- If you are storing long term, now that the meal is a frozen block you could transfer to a foodsaver bag. This is an extra step and added cost as you are now using ziplock bags and foodsaver bags, but it is up to you. One of my meals ended up being too full in a ziplock bag so I opted to transfer to a food saver bag.
So, what are some prep ahead freezer friendly instant pot recipes?
Not all recipes are created to be prepped ahead and frozen. Recipes with multiple steps in the instant pot, or contain ingredients with differing cook times are not great for prep ahead and freeze. I also avoid vegetables for this. The biggest reason is that if you put cut up veggies in with your meat, you will end up with veggie mush as the cook times are so significantly different than meat.
If you select recipes that require steps after cooking (adding dairy or cornstarch for example, make sure you write that on the label.
Here are some IP recipes that are great for prep and freeze that I have done:
Korean Ribs *I wouldn’t recommend cooking this recipe directly from frozen. The ribs cook unevenly* But, the flavour of these is AMAZING, and the pressure cooker makes the ribs really tender!
Honey Bourbon Chicken – be aware that honey doesn’t freeze so this pack will always be a bit squishy – and high risk for leaking if you don’t keep it upright.
Spicy Orange Beef – For this one, remember to add the cornstarch slurry after it is cooked and not into the prep bag. Write a reminder on your label about this. I also skip the browning/saute for this recipe.
Thai Chicken Thighs – if your peanut butter is really thick for this one, you may need to add a bit of broth on your cook day to make sure there is enough liquid to come to pressure.
Chili Lime Chicken – This recipe doesn’t call for liquid. I do add a splash of broth at cook time – but many have done this recipe without the broth and it has worked.
Putting all of these together took me under two hours – and I am pretty sure it took me longer to write this post and take picture of these creations than it did to prep the meals. #foodbloggerproblems.
3 Whole Chickens – no recipe required. Here is how to cook a whole chicken in the instant pot.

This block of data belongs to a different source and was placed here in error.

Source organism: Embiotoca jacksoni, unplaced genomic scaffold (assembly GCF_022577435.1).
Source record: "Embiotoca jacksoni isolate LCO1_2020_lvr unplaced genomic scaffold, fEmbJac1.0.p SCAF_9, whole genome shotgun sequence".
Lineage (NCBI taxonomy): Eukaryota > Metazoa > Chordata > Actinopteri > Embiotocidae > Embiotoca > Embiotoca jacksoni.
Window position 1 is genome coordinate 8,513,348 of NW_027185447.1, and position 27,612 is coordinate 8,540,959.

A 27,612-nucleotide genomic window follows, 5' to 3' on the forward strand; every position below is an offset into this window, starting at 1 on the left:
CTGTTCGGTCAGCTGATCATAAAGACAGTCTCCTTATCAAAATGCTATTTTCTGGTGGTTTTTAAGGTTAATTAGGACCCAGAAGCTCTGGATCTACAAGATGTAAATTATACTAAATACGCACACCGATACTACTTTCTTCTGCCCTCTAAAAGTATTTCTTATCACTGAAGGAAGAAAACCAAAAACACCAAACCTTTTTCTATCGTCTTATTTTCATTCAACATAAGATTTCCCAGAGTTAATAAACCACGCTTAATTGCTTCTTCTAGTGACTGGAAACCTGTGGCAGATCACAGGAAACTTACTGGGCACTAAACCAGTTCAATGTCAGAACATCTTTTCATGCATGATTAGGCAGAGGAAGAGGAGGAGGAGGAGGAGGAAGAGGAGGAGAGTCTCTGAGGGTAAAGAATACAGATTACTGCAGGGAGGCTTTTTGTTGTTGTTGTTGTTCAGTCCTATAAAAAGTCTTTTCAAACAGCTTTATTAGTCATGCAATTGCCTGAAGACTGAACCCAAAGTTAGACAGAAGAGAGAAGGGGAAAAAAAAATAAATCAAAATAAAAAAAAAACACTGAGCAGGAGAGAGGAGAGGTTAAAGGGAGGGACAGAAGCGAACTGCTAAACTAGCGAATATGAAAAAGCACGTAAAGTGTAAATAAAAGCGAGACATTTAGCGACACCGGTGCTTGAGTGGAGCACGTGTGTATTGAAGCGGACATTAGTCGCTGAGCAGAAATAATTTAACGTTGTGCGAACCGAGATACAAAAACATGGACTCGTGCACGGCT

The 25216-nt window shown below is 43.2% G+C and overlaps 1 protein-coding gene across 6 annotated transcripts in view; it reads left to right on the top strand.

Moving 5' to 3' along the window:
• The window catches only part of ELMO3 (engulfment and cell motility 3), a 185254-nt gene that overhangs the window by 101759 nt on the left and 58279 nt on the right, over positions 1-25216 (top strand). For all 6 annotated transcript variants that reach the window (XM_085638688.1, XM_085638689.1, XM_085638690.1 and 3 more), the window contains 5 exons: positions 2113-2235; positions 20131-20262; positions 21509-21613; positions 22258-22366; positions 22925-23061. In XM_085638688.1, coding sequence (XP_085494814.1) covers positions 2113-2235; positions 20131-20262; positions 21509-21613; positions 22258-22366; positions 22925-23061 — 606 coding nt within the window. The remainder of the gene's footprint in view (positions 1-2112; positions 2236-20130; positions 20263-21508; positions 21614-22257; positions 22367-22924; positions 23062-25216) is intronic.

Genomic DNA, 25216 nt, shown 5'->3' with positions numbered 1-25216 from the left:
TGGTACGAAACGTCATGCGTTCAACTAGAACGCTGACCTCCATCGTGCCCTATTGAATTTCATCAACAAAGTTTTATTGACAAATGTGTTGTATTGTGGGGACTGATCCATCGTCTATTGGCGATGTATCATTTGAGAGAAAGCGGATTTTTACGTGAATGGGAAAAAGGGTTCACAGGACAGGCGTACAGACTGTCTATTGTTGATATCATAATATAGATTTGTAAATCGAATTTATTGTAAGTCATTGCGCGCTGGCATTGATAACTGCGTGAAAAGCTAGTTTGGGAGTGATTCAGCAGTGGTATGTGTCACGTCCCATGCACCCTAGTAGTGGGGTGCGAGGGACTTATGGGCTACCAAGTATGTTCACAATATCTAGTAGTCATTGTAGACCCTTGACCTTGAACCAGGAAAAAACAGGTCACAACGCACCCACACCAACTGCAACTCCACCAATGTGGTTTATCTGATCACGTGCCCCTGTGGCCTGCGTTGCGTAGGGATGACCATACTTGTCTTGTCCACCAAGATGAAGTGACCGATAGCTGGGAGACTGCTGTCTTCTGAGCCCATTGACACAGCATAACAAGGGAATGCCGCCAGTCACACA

- For each chicken, I cut the skin on the breast side and stuffed it with garlic cloves. I also seasoned with seasonings I had in my pantry – I used ClubHouse Greek, Applewood Smoked, and Tex Mex seasonings. I have done whole chickens from frozen and thawed and they taste awesome either way. My only cautionary note is that if you plan to cook from frozen make sure your chicken is small enough to fit as an ice block! My favourite storage method for these is the foodsaver system.
To Thaw or Not to Thaw?
While you can easily cook these meals right from frozen, and I will do that when I am in a bind, I typically still thaw the meals before I cook them. The main reason is that if you are putting a giant ice chunk in your pressure cooker it takes extra time for the block to melt and for the pot to reach pressure, and the cook times are increased.
If you are going to be cooking from frozen often – here is a great resource on cooking frozen foods in the pressure cooker.
One last note, that cook times from frozen will depend on the final shape of your meal. Always ensure your meat is cooked to the correct internal temperatures.
This week (January 16th 2017) , I will post pictures as I cook my way through these during the week – after work! Come follow along @mealplanaddict.
So, there you have it, ANOTHER easy way to fill your freezer so you can do better things with your after work hours!